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Space engineers eye industrial robot market

By Zhao Lei | China Daily Europe | Updated: 2016-05-08 14:15

CASIC subsidiary takes on commercial competition, making machines for inspections, transportation and security tasks

A team of engineers with experience in China's space program has developed a series of industrial robots, aiming to grab a share of the huge domestic market.

Aerospace Science and Industry Intelligent Robot Co Ltd says its designers are specialists in servo motors and navigational devices and sensors, key parts in robotics.

Space engineers eye industrial robot market

A boy interacts with a robot, developed by Beijing-based Aerospace Science and Industry Intelligent Robot Co Ltd, at an industrial fair in Beijing. Provided to China Daily

The company is a subsidiary of China Aerospace Science and Industry Corp, one of the nation's largest space and defense contractors, and its engineers have worked on carrier rockets and missiles.

"We've used our expertise gained in the development of space equipment to make a series of industrial robots," says chief designer Wang Xiaolin. "We also design small and mid-sized portable robots that can handle counterterrorism tasks, reconnaissance, explosive defusing, nuclear plant patrols as well as mineshaft inspection."

He says the company has been commissioned by a Taiwan-based electronics manufacturing giant to develop a robotic transport system for its industrial parks on the Chinese mainland.

"We expect each of the industrial parks will use dozens of such robots," Wang says, without elaborating on the client's name or the contract's value.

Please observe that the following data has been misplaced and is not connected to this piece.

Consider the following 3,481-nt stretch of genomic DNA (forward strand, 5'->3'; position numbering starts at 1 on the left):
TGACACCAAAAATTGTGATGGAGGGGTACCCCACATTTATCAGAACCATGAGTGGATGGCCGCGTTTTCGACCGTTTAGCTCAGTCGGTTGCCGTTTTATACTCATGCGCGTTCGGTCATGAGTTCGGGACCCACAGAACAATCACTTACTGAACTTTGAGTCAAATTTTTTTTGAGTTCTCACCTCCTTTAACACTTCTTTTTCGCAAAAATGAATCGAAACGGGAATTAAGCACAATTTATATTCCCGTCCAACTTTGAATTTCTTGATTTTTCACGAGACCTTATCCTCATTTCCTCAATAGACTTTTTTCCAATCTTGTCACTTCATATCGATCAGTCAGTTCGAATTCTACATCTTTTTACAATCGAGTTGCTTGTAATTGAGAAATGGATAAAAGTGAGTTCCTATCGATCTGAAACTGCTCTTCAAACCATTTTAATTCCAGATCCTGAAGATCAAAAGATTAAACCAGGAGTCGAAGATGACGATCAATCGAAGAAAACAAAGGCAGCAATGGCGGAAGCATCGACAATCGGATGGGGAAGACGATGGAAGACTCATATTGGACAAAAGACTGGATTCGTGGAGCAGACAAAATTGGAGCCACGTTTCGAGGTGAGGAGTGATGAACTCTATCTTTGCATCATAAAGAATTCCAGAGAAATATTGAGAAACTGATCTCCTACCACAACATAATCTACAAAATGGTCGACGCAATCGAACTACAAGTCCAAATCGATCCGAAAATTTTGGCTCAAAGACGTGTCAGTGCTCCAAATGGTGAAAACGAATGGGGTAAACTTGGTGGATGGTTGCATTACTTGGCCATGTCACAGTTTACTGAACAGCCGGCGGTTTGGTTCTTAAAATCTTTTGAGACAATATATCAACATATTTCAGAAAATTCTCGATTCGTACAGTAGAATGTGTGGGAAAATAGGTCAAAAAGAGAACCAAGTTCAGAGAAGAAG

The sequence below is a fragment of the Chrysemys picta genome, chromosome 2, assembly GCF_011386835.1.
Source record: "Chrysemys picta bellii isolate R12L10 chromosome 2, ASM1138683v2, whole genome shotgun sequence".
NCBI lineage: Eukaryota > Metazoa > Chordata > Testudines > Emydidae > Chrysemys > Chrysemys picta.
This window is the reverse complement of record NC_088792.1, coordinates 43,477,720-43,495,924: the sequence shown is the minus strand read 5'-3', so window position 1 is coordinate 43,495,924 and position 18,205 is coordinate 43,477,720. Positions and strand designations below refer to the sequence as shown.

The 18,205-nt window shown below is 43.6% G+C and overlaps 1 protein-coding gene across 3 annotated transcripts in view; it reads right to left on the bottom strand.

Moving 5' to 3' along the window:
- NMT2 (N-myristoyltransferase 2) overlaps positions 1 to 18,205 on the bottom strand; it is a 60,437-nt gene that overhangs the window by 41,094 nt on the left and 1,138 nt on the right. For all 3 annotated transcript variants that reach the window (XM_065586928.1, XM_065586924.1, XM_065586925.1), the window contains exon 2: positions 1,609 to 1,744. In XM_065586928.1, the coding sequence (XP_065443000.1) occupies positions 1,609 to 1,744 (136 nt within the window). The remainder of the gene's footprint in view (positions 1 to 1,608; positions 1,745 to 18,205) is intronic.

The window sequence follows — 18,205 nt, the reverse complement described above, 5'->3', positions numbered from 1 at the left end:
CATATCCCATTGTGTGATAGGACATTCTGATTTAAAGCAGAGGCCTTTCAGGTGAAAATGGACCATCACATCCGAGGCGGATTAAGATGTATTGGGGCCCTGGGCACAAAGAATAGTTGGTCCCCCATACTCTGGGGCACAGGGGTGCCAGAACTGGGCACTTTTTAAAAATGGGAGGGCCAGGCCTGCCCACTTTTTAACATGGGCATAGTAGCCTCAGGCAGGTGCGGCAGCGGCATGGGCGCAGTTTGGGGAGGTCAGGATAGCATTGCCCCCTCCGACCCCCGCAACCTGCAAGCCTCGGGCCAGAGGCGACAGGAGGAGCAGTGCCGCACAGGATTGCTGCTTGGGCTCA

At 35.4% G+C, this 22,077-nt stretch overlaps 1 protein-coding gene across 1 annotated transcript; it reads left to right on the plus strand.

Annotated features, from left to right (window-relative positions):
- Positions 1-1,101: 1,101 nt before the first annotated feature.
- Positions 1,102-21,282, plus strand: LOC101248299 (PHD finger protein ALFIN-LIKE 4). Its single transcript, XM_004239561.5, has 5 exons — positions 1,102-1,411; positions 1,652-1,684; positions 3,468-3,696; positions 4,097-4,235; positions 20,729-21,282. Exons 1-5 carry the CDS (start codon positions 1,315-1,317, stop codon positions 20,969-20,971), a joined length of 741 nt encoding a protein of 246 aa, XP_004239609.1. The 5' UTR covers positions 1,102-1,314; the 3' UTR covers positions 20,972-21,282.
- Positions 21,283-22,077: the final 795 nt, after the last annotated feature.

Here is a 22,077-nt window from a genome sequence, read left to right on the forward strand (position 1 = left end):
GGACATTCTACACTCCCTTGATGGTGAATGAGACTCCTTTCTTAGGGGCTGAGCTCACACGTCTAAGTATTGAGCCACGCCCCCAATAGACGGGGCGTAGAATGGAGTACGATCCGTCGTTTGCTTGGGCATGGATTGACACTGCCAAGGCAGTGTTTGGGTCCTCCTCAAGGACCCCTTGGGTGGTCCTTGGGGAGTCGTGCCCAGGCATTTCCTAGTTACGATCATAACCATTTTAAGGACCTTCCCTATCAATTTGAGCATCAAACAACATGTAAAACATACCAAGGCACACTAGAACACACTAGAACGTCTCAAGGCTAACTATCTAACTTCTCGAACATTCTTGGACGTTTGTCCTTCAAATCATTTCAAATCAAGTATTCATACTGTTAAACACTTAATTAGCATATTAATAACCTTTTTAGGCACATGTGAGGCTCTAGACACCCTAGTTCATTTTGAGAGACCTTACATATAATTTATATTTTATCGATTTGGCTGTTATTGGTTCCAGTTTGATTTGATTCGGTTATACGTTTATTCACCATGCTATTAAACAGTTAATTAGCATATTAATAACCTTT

The company is also designing inspection robots for the Ministry of Housing and Urban-Rural Development to check underground pipelines. Wang says introducing this will create a big opportunity for the company, as a metropolis like Beijing will need hundreds of such machines.

Last year, Aerospace Science and Industry Intelligent Robot earned 50 million yuan ($7.7 million; 6.6 million euros) in sales revenue from its robots and robotic components, according to company data. The goal for this year is to reach about 200 million yuan.

Despite its rapid growth, Wang says the company is facing fierce competition, as many private enterprises already have a considerable share of the market and are better placed to make products quickly to meet clients' specific requirements.

"They can deliver products to buyers in only three to four months, while their robots have a very attractive price," he says. "We'll continue to promote our robotic components such as motors, control units and decelerators to enable domestic users to replace foreign products with ours."

Once users are familiar with the company's products, there will be a higher chance for them buying its robots, he adds.

According to statistics from the International Federation of Robotics, China has been the biggest user of industrial robots in the world since 2013, when it surpassed Japan in terms of the number of robots sold that year.

In 2014, about 57,000 industrial robots were sold in China, accounting for nearly 25 percent of the global total sales, the data showed.


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